Set up plans with a friend to get groceries delivered to your door, or register for a service like Instacart that will pay someone to do it for you.

How to plan for self-isolation like a lone star

Even if you’ve managed to avoid mandatory COVID isolation so far in the pandemic, the omicron variant may change that. Be prepared with these tips.

The way the omicron wave is washing over the province, if you haven’t had to isolate due to potential COVID-19 exposure, chances are you’ll have to do so very soon. In Nova Scotia, there are currently over 6,000 active cases, and a recent (non-scientific) Coast poll found that 40 percent of people have already put in time isolating.

But now the government has stopped all official contact tracing outside of hospitals and congregate living settings. The onus is more on the public to notify close contacts, use rapid tests to detect spread and go into isolation as recommended. What does the self-guided self-isolation regime look like?

Every time you’re a close contact of somebody with COVID, you should isolate until you can get a negative rapid test, even if you’re double vaccinated. If you have any symptoms that could be COVID, you also need to isolate until symptoms go away and you test negative. And if you return to Canada from travel outside the country, you have to isolate until you receive a negative PCR test result.

Whether you’re preparing to isolate for the first time, or you’re an old pro at staying home, you should make a plan to get food, supplies and social connection during your quarantine period. Ideally, you’ll make a plan before you’re stuck indoors, but even if you have to develop one after starting isolation, having a plan can help you make it through with your sanity intact.

Get help

It’s important to have a community of people who can help you out for the three, five or 10 days you may not be able to leave your house. Ask friends, family, colleagues or neighbours if they’d be willing to drop off food and supplies. Consider whether the person you’re asking has time and lives nearby, and offer to do the same for them if they need to isolate. Figure out how you could send them money to purchase supplies and decide whether they should leave packages at your doorstep or in your lobby.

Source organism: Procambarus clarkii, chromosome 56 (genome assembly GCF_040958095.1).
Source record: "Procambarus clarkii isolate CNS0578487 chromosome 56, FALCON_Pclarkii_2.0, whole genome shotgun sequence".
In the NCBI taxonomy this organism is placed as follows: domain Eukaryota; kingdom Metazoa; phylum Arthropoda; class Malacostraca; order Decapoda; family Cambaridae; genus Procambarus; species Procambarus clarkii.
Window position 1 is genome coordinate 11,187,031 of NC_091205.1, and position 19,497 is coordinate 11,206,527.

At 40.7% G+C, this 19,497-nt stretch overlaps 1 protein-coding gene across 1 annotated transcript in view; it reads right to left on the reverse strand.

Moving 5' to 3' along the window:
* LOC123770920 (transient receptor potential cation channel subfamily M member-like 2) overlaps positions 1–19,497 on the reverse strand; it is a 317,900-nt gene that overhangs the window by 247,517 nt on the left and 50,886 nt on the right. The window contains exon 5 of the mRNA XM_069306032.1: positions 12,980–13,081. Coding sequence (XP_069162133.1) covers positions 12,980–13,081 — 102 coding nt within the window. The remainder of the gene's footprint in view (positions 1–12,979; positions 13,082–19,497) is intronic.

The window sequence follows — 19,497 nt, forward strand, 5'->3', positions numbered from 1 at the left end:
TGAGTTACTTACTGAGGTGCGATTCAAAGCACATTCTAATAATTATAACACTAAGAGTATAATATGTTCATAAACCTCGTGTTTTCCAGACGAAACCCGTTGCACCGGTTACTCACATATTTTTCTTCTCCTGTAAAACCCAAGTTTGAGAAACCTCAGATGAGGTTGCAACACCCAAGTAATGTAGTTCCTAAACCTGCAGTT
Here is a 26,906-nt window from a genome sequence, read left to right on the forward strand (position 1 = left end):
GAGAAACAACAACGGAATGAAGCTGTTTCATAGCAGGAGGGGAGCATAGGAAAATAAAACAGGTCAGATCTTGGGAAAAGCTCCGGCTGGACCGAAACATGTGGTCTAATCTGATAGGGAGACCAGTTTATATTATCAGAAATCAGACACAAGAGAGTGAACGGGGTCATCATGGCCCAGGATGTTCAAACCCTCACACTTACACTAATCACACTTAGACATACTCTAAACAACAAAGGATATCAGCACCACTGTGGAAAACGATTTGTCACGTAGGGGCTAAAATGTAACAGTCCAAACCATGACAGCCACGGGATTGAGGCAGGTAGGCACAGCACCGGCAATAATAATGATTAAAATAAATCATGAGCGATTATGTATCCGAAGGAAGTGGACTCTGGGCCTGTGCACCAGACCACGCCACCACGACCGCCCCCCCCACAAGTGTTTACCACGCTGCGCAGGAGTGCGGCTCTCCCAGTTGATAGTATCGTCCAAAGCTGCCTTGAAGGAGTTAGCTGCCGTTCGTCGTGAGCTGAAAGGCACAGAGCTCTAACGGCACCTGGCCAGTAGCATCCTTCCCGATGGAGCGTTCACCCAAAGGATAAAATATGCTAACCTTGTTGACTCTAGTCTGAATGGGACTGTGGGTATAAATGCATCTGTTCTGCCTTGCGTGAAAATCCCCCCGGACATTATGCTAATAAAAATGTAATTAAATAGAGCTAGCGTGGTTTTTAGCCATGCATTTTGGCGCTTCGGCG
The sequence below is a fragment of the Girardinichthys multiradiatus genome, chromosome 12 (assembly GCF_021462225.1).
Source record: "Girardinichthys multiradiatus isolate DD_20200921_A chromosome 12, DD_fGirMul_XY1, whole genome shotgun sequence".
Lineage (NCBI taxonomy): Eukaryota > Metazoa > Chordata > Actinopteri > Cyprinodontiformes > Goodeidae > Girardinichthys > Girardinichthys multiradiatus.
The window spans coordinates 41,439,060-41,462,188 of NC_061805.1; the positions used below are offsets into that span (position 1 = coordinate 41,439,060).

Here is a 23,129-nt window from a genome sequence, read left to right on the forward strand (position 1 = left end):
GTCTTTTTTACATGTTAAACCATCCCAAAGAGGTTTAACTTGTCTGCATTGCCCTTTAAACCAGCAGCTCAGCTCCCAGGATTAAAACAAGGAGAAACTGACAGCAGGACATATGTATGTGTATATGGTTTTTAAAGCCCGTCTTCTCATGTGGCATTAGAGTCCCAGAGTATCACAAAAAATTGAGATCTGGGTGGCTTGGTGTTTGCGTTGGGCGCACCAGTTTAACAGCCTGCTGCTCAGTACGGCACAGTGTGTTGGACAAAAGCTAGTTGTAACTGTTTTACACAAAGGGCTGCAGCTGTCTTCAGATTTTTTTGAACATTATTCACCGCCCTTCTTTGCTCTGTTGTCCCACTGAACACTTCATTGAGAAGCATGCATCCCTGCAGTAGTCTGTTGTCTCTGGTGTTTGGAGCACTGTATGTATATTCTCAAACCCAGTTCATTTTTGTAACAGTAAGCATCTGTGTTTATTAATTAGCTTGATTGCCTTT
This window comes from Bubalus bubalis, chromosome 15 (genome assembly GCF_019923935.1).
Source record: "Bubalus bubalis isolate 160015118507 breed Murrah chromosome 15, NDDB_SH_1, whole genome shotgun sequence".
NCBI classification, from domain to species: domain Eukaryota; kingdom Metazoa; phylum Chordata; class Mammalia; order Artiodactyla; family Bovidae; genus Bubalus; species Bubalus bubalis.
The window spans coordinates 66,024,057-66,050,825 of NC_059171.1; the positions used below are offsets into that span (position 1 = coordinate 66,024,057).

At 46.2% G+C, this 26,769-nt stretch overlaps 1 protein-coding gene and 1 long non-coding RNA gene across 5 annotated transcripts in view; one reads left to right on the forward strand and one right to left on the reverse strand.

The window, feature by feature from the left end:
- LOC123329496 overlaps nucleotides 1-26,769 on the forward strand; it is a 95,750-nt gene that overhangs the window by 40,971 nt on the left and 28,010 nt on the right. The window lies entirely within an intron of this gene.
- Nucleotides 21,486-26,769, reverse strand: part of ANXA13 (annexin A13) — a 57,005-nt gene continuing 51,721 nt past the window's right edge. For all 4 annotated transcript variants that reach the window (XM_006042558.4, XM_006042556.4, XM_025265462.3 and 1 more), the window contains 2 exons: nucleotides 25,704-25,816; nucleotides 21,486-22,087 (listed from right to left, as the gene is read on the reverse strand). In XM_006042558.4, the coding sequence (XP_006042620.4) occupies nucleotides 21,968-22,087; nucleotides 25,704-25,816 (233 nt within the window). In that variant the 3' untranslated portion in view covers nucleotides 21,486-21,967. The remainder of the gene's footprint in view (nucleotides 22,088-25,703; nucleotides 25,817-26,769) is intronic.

Stock up on food

Before you have to isolate, make sure you have enough food to get through! You might not want take-out every day, so ensure you have a stash of foods that will last. This doesn’t have to be canned beans–think pasta with long-lasting veggies like carrots, onions and potatoes; rice with canned sauce you’ve levelled up; and soups you portioned and froze in advance. Make sure you have healthy food as well as foods that are easy to eat if you get sick. A few treats don’t hurt either!

Find your faves

For the days you can’t get your designated contact with the outside world to drop something off and/or are too sick to get out of bed and make a meal, have local restaurants on speed dial. Be sure to ask for contact-less drop-off and tip your delivery driver well–they’re risking their health to get your pad Thai. If you start running out of essentials, you can also find apps like Instacart and even local options like Couryah and Room Service Halifax.

Make a plan to physically isolate

If someone in your household becomes ill with COVID-19, it’s recommended they physically separate from others living there. Whether it’s the basement or alternative accommodations like heading to stay with another friend or family member, you should make a plan in advance, especially if you share a bedroom with a significant other. If you have children, pets or even houseplants, include who will be responsible for their care in the plan.

Keep busy

While it’s the least important for your physical health, it’s perhaps the most important for your psychological health: don’t get bored. Spending day after day inside the same four walls can be monotonous, so make a list of books to read and shows or movies to watch. Because you won’t be having anyone over, make a list of friends and family who you can phone or video chat, and partake in virtual events happening around town or across the world.

About The Author

Victoria Walton

Victoria was a full-time reporter with The Coast from April 2020 until mid-2022, when the CBC lured her away. During her Coast tenure, she covering everything from COVID-19 to small business to politics and social justice. Originally from the Annapolis Valley, she graduated from the University of King’s College...

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